World

  • South Korea concert victims' families call for leniency

    By Jack Kim SEOUL (Reuters) - The families of 16 people who died after falling through a ventilation shaft at a South Korean open-air concert asked for leniency on Monday for event organizers despite fresh concerns about safety six months after a ferry disaster. Opposition lawmakers chided the…

    Reuters
  • Reform-minded outsider Widodo takes over as Indonesia's president

    By Kanupriya Kapoor JAKARTA (Reuters) - Indonesia's Joko Widodo took over as president of the world's third-largest democracy on Monday with supporters' hopes high but pressing economic problems and skeptical rivals set to test the former furniture businessman. Widodo's narrow victory over a former…

    Reuters
  • Australia set to help China seize assets of corrupt Chinese officials: paper

    SYDNEY (Reuters) - Australian police have agreed to assist China in the extradition and seizure of assets of corrupt Chinese officials who have fled with hundreds of millions of dollars in illicit funds, the Sydney Morning Herald newspaper reported on Monday. The joint operation would make its…

    Reuters
  • Why no US travel bans from Ebola hot spots? They might make things worse

    Ohio Gov. John Kasich (R) says it "makes sense." Texas Gov. Rick Perry (R) calls it the "right policy." And House Speaker John Boehner (R) of Ohio said President Obama should "absolutely consider" it.

    Christian Science Monitor
  • Keene Pumpkin Festival fits trend: students rioting for no good reason

    Of all the events likely to set off a fully fledged student riot of car tipping, broken signs, and open street fires, the Pumpkin Festival in Keene, N.H., would probably not top many lists.

    Christian Science Monitor
  • Obama's first victory in Iraq war

    President Obama’s war in Iraq, aimed at destroying the Islamic State group, won a key victory Saturday. But it was not a military one. Rather it was a victory over the major religious fault-line in the Middle East.

    Christian Science Monitor
  • To spank or not to spank: Corporal punishment in the US

    The way corporal punishment evolved in Sandy Haase’s family is, in many ways, typical. Growing up in Orange County, in California, in the 1960s, Ms. Haase knew what would happen if her father got angry. If she or one of her siblings talked back, or perhaps turned on the TV when they were not…

    Christian Science Monitor
  • 10 Things to See: A week of top AP photos

    Here's your look at highlights from the weekly AP photo report, a gallery featuring a mix of front-page photography, the odd image you might have missed and lasting moments our editors think you should see.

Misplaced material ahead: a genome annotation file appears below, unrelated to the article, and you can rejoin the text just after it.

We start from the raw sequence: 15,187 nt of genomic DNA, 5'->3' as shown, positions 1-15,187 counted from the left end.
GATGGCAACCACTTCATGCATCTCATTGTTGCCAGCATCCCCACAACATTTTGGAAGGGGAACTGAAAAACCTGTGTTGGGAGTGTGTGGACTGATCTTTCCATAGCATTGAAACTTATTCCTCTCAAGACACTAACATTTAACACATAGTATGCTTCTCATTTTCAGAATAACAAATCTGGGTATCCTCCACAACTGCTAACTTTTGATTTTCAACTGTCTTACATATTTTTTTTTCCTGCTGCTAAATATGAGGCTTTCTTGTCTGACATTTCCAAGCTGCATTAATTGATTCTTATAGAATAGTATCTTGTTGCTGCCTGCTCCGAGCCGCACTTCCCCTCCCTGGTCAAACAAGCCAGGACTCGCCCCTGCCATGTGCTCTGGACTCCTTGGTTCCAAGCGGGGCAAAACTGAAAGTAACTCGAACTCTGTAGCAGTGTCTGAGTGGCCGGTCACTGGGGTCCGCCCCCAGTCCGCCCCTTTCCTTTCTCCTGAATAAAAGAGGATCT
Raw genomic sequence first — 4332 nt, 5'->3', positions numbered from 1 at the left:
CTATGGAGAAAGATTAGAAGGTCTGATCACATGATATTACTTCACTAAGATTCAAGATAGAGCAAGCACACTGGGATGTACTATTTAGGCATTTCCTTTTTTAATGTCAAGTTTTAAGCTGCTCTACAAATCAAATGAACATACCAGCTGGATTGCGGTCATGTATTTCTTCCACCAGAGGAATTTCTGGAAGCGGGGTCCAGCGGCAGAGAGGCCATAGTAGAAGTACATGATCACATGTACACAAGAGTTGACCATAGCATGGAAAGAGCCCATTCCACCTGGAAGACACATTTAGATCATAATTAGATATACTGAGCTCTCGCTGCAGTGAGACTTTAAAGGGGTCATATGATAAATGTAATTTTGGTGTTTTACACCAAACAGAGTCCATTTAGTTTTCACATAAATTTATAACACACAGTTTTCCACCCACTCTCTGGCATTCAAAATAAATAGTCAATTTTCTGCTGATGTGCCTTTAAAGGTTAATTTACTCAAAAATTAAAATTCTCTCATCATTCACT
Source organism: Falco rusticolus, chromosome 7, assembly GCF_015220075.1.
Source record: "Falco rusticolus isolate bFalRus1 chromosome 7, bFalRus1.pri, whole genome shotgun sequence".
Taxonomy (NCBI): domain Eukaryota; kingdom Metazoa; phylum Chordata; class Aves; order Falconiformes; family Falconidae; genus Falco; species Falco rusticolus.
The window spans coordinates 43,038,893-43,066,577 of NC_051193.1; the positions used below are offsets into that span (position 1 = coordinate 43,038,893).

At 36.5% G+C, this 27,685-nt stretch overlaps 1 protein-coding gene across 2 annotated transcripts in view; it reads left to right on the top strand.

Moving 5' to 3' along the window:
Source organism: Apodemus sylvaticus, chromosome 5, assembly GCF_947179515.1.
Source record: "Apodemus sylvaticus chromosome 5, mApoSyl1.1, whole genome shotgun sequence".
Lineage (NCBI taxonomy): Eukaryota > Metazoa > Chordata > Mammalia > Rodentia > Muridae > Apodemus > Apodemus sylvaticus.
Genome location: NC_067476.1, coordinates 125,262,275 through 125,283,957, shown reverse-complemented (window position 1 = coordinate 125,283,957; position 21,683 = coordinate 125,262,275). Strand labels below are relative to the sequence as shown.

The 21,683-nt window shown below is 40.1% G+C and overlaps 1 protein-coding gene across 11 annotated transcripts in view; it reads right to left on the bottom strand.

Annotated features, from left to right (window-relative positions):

Associated Press
  • Top Asian News at 5:30 a.m. GMT

    HONG KONG (AP) — Hong Kong's chief executive says "external forces" are involved in pro-democracy protests that have occupied parts of this financial capital for more than three weeks. Chief Executive Leung Chun-ying said in a televised interview Sunday that "there is obviously participation by…

    Associated Press11 mins ago
  • Japan PM Abe suffers setback as two ministers quit

    By Linda Sieg TOKYO (Reuters) - Japan's new trade and industry minister quit over a funding scandal on Monday and the justice minister resigned after being accused of violating electoral laws, dealing Prime Minister Shinzo Abe his biggest setback since taking office in 2012. The resignations of the…

    Reuters14 mins ago
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  • Expelled Nazis paid millions in Social Security

    OSIJEK, Croatia (AP) — Dozens of suspected Nazi war criminals and SS guards collected millions of dollars in U.S. Social Security benefits after being forced out of the United States, an Associated Press investigation has found.

    Associated Press18 mins ago
  • Costa set to miss out for Chelsea against Maribor

    The likely absence of Diego Costa should not stop Chelsea staying in command of Group G of the Champions League, with the Premier League leader a big favorite to beat Maribor at Stamford Bridge on Tuesday.

    Associated Press28 mins ago
  • Japan's Abe: wants to name new trade, justice ministers on Monday

    TOKYO (Reuters) - Japan Prime Minister Shinzo Abe said he wants to name replacements for the trade and justice ministers on Monday after they resigned earlier in the day. Abe said he accepted Trade Minister Yuko Obuchi and Justice Minister Midori Matsushima's resignations over questionable…

    Reuters29 mins ago
  • Japan leads Asia stocks higher after US rebound

    Asian stock markets rose Monday, led by a near 4 percent surge in Japan, after Wall Street's rebound eased nerves about the outlook for the world economy and investors looked ahead to a report on China's economic growth.

    Associated Press33 mins ago
  • Franco-German mini-summit to tackle growth, budget

    Berlin (AFP) - French and German ministers are due to meet Monday to discuss ways of boosting growth in Europe's two biggest economies, as Paris called on Berlin to step up investment.

    AFP33 mins ago
  • China's ruling party opens meeting on rule of law

    BEIJING (AP) — The conundrum of bolstering rule of law in Communist Party-run China was on the agenda for the ruling party's top leaders Monday as they opened a four-day conclave to guide policy for the coming year.

    Associated Press34 mins ago